Forensic expert: EgyptAir human remains suggest explosion

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Human remains retrieved from the crash site of EgyptAir Flight 804 have burn marks and are very small in size, suggesting an explosion on board. (WPVI)

Human remains retrieved from the crash site of EgyptAir Flight 804 have burn marks and are very small in size, suggesting an explosion on board may have downed the aircraft in the east Mediterranean, a senior Egyptian forensics official said Tuesday.

"The logical explanation is that an explosion brought it down," the official told The Associated Press.

The official, who is part of the Egyptian team investigating the crash that killed all 66 people on board the flight from Paris to Cairo early last Thursday, has personally examined the remains at a Cairo morgue. He spoke on condition of anonymity because he was not authorized to release the information.

However, the head of the government's forensic agency later Tuesday dismissed as speculation all media reports about human remains from the crash indicating an explosion.

"Whatever has been published is baseless and mere assumptions," Hisham Abdel-Hamid told Egypt's state MENA news agency.

A statement from the government's investigative committee also warned media outlets to be cautious about what is published "to avoid chaos and spreading false rumors and damaging the state's high interests and national security."

The Egyptian expert told the AP that all 80 pieces that have been brought to Cairo so far are very small. "There isn't even a whole body part, like an arm or a head," said the official, adding that one piece was the left part of a head.

He said the body parts are "so tiny" and that at least one piece of a human arm has signs of burns - an indication it might have "belonged to a passenger sitting next to the explosion."

"But I cannot say what caused the blast," he said. He did not say whether traces of explosives were found on the human remains retrieved so far.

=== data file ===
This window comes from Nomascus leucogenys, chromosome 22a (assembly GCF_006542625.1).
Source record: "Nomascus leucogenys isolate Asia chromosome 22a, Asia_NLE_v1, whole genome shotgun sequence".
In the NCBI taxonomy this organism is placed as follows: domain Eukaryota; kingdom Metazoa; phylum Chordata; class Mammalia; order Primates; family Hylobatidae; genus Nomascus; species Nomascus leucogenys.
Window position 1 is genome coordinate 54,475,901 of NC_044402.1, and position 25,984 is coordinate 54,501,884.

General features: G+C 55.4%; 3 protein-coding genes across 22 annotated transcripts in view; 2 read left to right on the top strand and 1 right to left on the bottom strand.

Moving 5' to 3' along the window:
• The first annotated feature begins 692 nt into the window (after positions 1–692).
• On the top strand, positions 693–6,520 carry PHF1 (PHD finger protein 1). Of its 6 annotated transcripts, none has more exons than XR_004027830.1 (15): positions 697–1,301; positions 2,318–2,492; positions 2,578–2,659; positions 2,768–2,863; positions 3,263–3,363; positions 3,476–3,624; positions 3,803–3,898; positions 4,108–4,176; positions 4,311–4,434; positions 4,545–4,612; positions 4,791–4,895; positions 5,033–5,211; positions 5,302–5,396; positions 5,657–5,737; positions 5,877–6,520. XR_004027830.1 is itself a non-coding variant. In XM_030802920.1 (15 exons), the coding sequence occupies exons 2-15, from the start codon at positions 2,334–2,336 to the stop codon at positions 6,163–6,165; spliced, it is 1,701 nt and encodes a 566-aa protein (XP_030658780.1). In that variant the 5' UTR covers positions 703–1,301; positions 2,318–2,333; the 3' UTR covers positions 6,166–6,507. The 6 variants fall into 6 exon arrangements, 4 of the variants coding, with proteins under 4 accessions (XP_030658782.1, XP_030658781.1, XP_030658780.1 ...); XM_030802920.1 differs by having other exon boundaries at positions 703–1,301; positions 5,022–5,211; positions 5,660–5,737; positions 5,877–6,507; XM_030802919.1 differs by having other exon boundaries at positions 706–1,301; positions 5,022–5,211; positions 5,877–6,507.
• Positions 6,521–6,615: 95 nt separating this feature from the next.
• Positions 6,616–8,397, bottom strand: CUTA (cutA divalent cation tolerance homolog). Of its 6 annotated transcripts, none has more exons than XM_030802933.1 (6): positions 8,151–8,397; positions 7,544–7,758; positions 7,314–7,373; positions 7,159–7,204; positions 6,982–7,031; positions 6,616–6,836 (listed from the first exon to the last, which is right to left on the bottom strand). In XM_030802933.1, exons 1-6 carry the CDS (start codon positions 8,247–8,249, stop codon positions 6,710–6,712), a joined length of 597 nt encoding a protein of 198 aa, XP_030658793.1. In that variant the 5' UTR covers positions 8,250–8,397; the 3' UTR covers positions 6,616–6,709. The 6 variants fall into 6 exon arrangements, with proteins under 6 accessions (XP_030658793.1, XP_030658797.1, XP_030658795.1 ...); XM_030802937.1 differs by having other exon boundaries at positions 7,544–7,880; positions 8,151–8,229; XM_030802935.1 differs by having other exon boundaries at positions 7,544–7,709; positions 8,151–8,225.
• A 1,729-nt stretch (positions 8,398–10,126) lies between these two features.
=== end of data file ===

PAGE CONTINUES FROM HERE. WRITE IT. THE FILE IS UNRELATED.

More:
The expert's comments mark a new dramatic twist surrounding last week's crash, which still remains a mystery. The plane's black boxes have yet to be found and photographs of retrieved debris published by the Egyptian military over the weekend were not charred and appear to show no signs of fire.

Egyptian officials have said they believe terrorism is a more likely explanation than equipment failure, or some other catastrophic event, and some aviation experts have said the erratic flight reported by the Greek defense minister suggests a bomb blast or a struggle in the cockpit.

But so far no hard evidence has emerged on the cause of the disaster.

Also Tuesday, the investigative team led by Ayman al-Moqadem issued its second report on the case, saying that so far pieces of the plane wreckage have been taken to Cairo in 18 batches. It added that the priority is to locate the black boxes and to retrieve more bodies.

France's aviation accident investigation agency would not comment on anything involving the bodies or say whether any information has surfaced in the investigation to indicate an explosion.

A French patrol boat took one doctor on board to help with searches when and if the body parts are found. But the French Navy said that if it finds debris and body parts, this would be first reported to Egyptian authorities and French justice officials.

In a search for clues, family members of the victims gave been arriving during the day Tuesday at the Cairo morgue forensics' department to give DNA samples to help identify the remains of their kin, a security official said. The official also spoke on condition of anonymity because he was not authorized to talk to reporters.

Also, a technical team from Egypt's forensic medicine department went to a hotel near the Cairo International Airport where relatives of the victims are gathered to take DNA samples to use in identifying the bodies.

The EgyptAir crash shocked a nation struggling to revive its ailing economy and contain a resilient insurgency by Islamic militants.

Safety onboard Egyptian aircraft and at the country's airports have been under close international scrutiny since a Russian airliner crashed in the Sinai Peninsula last October, killing all 224 people on board, shortly after taking off from an Egyptian resort. The crash - claimed by the Islamic State affiliate in Sinai and blamed by Moscow on an explosive device planted on board - decimated Egypt's lucrative tourism industry, which had already been battered by years of turmoil in the country.

If mechanical or structural failure is found to be behind the crash of Flight 804, that would deal another severe blow to both tourism and the national carrier. If downed by an act of terror, the Egyptians can point to security at Charles de Gaulle Airport in Paris, from which the plane took off.

Egypt has dispatched a submarine to search for the flight's black boxes and a French ship joined the international effort to locate the wreckage and search for the plane's data recorders.

Ships and planes from Britain, Cyprus, France, Greece and the United States are also taking part in the search for the debris from the aircraft, including the black boxes.


Associated Press writers Angela Charlton and Sylvie Corbet in Paris contributed to this report.
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